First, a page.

Finding Birds Using Technology

Ok, you have a field guide and binoculars and you are ready to see birds, but can’t find any!

Getting on particular list-serves and websites can really enhance your birding experience and help you locate birds. You’ ll know when birds are coming and where they are being seen. You'll do that by just checking your computer, tablet or smartphone.  

First, bookmark the site and check it regularly during migration. This site uses radar to show how the migration is progressing. This site, run by the Cornell Lab of Ornithology will help you know, with some certainty, if tomorrow, or the next day, will be a great birding day. On this site, they try to predict where the birds are going to show. It is a free site and there's no membership required. It is only active during spring and fall migration.

Next, you ought to sign up for the New York State Bird list-serve. This is run by Cornell University and is also free. When fellow birders see an interesting birds, they post their list immediately and it turns up on every subscribers email. So, when you see that rare bird, you can post it to let everyone know where you saw it. Conversely, when others post their list, you get to read and know where birds are being see all over New York State. To subscribe, link below and follow the simple directions. You can quit anytime if the sightings begin to clog you're email or you can ask that the emails be sent each evening in a concise, digest format.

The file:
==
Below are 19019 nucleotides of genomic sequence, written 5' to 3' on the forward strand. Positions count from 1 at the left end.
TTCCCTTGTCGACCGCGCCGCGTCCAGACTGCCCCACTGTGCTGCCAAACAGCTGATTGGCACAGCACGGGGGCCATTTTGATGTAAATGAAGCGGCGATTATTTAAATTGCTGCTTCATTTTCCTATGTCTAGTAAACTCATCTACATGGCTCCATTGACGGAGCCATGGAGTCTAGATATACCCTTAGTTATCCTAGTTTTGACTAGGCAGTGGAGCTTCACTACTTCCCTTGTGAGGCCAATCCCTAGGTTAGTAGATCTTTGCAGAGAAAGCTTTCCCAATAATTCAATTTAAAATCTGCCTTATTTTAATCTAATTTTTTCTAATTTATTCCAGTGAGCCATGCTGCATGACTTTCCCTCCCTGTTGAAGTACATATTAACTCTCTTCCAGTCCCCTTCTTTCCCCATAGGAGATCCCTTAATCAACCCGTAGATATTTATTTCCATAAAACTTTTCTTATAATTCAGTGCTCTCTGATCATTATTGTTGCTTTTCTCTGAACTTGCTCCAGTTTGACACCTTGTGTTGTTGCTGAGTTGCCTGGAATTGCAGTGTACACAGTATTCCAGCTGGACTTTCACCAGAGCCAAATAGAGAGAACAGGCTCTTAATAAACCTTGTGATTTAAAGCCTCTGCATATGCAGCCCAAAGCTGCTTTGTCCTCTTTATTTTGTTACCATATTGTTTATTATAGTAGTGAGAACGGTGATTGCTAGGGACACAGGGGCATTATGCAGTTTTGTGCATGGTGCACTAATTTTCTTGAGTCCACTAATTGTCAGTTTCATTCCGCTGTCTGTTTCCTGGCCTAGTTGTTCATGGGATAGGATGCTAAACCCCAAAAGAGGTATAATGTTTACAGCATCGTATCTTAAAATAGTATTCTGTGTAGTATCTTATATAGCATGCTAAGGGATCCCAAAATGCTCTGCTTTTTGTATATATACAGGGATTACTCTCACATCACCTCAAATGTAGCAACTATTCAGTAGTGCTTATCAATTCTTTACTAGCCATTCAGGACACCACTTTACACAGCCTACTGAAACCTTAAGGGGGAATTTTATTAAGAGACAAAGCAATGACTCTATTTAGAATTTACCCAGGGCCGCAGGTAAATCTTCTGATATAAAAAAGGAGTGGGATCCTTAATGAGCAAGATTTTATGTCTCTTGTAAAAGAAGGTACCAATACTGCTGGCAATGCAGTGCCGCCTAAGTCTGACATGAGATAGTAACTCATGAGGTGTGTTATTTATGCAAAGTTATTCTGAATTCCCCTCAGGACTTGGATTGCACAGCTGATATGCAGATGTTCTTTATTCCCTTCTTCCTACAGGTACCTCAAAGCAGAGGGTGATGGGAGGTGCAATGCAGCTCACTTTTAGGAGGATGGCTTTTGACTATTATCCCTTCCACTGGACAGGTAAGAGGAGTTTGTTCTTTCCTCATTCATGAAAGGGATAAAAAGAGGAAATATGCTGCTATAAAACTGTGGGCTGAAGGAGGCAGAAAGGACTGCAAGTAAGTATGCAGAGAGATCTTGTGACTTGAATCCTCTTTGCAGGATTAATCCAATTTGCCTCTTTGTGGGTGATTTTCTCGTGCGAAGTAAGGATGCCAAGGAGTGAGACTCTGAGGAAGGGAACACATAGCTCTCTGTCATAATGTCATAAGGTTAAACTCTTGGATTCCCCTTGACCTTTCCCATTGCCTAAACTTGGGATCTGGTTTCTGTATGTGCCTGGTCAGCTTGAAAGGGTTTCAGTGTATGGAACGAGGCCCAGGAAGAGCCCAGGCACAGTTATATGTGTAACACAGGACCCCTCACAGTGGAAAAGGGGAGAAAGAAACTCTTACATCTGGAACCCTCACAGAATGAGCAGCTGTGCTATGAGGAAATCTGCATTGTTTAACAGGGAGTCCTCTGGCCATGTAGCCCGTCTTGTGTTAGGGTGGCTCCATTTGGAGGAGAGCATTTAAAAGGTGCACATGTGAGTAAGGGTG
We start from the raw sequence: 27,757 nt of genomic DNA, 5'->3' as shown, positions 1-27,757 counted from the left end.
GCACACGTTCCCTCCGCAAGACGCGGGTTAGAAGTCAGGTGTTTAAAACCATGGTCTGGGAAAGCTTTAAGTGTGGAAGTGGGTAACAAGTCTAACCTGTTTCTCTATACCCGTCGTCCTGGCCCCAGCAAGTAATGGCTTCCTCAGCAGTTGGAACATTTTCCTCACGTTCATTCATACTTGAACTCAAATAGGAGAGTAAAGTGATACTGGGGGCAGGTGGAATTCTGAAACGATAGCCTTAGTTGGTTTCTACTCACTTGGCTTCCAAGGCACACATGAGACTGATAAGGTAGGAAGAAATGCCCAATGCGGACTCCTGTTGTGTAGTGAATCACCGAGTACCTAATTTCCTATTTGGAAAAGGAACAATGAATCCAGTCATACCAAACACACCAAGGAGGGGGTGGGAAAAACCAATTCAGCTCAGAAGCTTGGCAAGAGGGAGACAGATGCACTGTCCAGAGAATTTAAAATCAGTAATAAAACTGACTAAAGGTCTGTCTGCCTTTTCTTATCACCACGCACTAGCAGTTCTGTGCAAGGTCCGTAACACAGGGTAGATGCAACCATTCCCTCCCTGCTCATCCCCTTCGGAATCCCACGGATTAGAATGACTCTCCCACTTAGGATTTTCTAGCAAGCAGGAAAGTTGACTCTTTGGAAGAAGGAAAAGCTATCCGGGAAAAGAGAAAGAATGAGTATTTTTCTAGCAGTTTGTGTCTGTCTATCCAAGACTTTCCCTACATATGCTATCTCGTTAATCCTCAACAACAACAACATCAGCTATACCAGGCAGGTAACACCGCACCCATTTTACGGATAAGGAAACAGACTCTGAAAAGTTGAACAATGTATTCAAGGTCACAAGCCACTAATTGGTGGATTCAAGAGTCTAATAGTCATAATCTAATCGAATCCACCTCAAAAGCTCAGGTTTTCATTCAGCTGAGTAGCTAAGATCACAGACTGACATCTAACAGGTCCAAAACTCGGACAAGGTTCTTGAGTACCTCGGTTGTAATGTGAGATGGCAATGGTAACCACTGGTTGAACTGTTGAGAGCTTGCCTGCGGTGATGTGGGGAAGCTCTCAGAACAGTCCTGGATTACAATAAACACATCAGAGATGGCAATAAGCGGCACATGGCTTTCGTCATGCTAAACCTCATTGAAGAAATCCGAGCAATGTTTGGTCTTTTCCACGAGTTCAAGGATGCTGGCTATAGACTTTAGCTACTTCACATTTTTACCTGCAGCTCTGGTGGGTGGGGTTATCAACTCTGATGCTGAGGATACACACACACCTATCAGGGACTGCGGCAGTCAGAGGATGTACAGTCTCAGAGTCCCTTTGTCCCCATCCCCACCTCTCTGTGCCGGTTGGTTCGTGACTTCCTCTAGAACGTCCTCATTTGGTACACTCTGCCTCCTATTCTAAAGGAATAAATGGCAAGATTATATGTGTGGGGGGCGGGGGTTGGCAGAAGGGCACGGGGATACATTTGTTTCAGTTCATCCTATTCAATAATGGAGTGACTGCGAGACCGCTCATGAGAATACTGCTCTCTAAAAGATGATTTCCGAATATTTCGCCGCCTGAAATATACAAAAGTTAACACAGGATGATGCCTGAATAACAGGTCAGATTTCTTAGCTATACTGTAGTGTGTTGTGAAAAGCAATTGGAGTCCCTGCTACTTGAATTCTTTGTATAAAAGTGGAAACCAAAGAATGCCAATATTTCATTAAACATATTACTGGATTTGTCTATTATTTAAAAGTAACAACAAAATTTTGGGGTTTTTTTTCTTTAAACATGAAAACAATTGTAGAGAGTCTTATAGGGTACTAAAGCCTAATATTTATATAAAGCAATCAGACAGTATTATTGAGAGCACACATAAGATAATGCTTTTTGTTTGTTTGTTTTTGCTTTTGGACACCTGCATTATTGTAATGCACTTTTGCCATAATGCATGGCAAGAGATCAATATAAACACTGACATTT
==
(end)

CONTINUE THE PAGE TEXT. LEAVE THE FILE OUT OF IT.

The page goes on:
Posting photos, using bad language, discussing politics or non-birding issues are not permitted. It's best to read other posts for a while before posting yourself. That way you'll understand the culture of the site. For instance, most people will not be interested if you post that you saw three Chickadees and a Robin, but will thank you for that rare sighting or the location where you saw 53 species. By the way, owl locations are never posted. If you plan on birding while you travel, there are list-serves for just about every state.

There's also Cornell University's website Cornell's is a place where you enter all of your sightings, along with other information like time, date, effort, weather, companions. They will keep the date you submit on their site and it will serve as your birding diary. Your list will be correlated with other lists and the data they collect will be used to study bird populations. For them, this citizen science yields tons of information. For you, it keeps a convenient and complete record of everything you saw. There is much more you can do on this site. It's worthwhile to spend some time exploring there.  To join, go to There's even a free course on using ebird, you can get it here:

If you're on social media, there are various Facebook pages, such as New York Birders and others. Most of these pages have bird discussions and people show off their photographs. However, you can usually find out about local rarities and see photos of them.

Finally, many birding friends set up their own alerts using WhatsApp on their smartphones. If you're birding a particular area frequently, ask fellow birders if they are aware of any local WhatsApp bulletin board.

Birding has certainly changed from when I began. It's a whole lot easier now to know what's happening.